Detecting a pathogen in a precise and sensitive way is crucial for a controlled approach to paratransgenesis and a exciting, complex, technical challenge.

To create a powerful device, able to sense different pathogens, it's necessary to understand which factors are changing once the pathogen enters the mosquito/insect host.

For example, the following types of detections (and many more!) could be used as a basis for circuit design to develop detection circuits:

  • Metabolites from infected individual
  • Metabolites released by the pathogen
  • Proteins from the pathogen directly
  • Host insect response
  • RNA expression of microbiome

To illustrate, a reasonable approach to have in mind is which physiological changes occur inside an insect vector once it's infected. Variations in temperature, pH and metabolite concentration can all be detected by synthetic circuits. Such responses could then lead to production of effectors that would prevent pathogen transmission. For instance, we designed a proof-of-concept synthetic circuit that could detect iron and lactate, metabolites elevated on malaria infected individuals.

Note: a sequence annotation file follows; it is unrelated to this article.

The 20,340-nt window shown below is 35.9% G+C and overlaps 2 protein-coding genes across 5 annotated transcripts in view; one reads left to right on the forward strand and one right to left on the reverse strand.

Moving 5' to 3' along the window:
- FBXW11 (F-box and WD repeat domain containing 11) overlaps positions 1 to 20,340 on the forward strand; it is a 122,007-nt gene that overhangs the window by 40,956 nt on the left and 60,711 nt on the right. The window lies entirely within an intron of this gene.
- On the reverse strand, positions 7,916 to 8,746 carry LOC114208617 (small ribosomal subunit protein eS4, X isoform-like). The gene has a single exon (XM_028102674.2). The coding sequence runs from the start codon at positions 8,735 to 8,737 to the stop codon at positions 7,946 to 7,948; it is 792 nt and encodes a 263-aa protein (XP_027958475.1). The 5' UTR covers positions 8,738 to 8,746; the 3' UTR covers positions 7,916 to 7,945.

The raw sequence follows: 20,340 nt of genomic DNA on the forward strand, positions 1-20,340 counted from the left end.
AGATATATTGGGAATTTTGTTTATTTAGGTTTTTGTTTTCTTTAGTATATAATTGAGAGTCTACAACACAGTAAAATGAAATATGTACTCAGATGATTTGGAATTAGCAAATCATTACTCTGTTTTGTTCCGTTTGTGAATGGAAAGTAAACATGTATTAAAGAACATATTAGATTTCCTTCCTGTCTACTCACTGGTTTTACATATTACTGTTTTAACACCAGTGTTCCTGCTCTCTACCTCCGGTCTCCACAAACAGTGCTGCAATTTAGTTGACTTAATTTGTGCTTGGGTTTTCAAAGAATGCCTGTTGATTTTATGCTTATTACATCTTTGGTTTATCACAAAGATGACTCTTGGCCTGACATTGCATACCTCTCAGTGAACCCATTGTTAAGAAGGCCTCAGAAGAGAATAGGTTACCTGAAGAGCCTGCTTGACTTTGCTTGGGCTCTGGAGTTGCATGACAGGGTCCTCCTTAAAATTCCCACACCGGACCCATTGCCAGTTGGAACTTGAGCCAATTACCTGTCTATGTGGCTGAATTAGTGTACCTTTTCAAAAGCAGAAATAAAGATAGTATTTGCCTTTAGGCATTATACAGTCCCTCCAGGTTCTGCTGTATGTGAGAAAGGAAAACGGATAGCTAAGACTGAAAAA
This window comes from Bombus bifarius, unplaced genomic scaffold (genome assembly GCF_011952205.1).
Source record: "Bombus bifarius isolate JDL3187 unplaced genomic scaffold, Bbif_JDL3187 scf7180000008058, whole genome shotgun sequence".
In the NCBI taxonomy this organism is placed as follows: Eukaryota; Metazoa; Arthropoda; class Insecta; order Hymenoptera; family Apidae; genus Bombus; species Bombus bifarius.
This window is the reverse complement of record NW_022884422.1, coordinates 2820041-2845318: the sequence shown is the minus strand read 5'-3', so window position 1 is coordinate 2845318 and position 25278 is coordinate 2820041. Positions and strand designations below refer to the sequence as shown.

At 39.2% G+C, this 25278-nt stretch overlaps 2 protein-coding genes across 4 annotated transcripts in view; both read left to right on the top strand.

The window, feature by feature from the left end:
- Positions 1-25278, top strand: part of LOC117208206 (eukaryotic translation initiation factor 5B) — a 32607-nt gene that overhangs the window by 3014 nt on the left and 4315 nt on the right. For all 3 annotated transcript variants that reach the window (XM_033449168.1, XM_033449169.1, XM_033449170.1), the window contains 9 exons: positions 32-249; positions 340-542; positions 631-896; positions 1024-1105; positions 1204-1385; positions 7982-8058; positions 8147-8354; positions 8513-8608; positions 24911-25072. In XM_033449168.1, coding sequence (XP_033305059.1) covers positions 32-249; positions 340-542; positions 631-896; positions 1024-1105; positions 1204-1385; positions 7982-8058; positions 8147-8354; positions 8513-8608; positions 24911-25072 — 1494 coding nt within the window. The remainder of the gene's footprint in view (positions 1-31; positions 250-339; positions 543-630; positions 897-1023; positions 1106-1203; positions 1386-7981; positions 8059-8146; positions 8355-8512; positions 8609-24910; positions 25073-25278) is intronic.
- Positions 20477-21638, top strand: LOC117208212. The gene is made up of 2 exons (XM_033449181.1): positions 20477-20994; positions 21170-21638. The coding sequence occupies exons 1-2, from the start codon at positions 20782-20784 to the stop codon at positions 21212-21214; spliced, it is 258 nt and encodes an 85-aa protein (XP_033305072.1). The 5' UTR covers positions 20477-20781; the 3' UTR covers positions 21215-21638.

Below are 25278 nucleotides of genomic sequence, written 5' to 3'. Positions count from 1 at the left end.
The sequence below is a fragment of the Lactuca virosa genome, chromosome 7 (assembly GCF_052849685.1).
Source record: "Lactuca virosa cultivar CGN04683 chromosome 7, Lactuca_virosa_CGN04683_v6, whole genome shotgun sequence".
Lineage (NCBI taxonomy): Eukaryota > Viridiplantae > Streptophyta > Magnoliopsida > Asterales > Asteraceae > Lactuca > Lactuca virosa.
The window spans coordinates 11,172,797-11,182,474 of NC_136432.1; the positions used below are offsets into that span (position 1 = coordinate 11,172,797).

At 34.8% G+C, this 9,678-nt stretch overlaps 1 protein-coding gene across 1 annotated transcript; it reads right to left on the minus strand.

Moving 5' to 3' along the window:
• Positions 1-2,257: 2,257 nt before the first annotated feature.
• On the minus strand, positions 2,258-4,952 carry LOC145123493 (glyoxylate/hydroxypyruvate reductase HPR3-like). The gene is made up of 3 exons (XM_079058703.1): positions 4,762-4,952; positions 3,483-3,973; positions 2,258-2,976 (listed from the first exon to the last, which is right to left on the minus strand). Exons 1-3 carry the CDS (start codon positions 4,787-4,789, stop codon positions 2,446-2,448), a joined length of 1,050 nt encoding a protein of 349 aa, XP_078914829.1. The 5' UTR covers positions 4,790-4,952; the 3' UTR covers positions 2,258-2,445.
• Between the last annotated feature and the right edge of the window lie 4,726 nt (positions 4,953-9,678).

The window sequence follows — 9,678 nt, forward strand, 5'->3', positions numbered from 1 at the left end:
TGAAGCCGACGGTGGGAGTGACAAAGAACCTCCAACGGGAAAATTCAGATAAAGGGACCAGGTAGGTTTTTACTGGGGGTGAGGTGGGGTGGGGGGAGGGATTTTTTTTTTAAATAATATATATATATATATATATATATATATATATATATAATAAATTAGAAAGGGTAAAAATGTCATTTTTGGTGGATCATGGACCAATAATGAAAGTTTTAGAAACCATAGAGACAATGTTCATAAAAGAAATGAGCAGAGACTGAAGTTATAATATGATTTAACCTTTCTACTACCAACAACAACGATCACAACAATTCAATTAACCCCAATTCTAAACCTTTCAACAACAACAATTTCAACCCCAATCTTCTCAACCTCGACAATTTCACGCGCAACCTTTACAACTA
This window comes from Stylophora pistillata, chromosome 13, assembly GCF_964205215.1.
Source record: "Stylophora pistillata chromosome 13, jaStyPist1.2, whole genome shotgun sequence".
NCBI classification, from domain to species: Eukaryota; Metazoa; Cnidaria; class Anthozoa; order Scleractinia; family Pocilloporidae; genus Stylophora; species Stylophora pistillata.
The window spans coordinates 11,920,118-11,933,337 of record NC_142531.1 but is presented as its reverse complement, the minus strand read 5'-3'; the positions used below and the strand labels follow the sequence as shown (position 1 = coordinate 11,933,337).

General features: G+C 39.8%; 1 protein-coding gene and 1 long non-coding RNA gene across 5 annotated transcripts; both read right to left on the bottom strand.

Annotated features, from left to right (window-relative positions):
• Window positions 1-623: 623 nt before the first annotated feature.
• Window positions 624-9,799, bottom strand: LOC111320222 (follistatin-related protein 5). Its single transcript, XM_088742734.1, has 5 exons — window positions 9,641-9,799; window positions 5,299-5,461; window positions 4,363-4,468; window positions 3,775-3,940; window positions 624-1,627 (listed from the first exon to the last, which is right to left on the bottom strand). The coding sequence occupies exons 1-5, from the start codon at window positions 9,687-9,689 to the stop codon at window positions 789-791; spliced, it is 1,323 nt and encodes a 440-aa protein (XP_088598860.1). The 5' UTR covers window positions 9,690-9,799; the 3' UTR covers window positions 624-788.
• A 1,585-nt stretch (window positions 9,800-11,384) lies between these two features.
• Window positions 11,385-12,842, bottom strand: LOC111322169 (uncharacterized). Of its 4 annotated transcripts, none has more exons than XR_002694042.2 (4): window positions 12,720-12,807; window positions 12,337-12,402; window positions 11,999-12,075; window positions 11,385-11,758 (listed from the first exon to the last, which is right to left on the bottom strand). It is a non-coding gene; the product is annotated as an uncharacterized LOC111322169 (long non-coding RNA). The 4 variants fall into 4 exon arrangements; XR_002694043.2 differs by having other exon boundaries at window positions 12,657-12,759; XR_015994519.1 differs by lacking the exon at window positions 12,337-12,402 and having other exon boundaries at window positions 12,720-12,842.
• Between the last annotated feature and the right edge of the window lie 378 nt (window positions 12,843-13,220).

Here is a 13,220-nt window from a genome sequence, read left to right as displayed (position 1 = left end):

Another possible approach would be to harnessing natural changes of the microbiome transcriptome to control genetic circuits. Blood feeding and temperature variations have an impact on the transcriptome profile of tick-borne bacteria. As these variations are also present in other vectors, such as mosquitoes, sensing natural mRNA changes in the chassis could become another important tool to be used in paratransgenesis, thus allowing a more specific response. In fact, we have developed another detection module, based on this endogenous RNA-dependent approach.

This integration of signals can be of great use to new paratransgenesis projects. Systems such as the ones being developed by the Wageningen 2017 iGEM Team could be adapted for in vivo sensing. We are already eager to see the development that future iGEM teams will bring to the field!


  1. Galletti, M. F. B. M. et al. Natural Blood Feeding and Temperature Shift Modulate the Global Transcriptional Profile of Rickettsia rickettsii Infecting Its Tick Vector. PLoS One 8, e77388 (2013).
  2. Wang, S. et al. Fighting malaria with engineered symbiotic bacteria from vector mosquitoes. Proc. Natl. Acad. Sci. U. S. A. 109, 12734–9 (2012).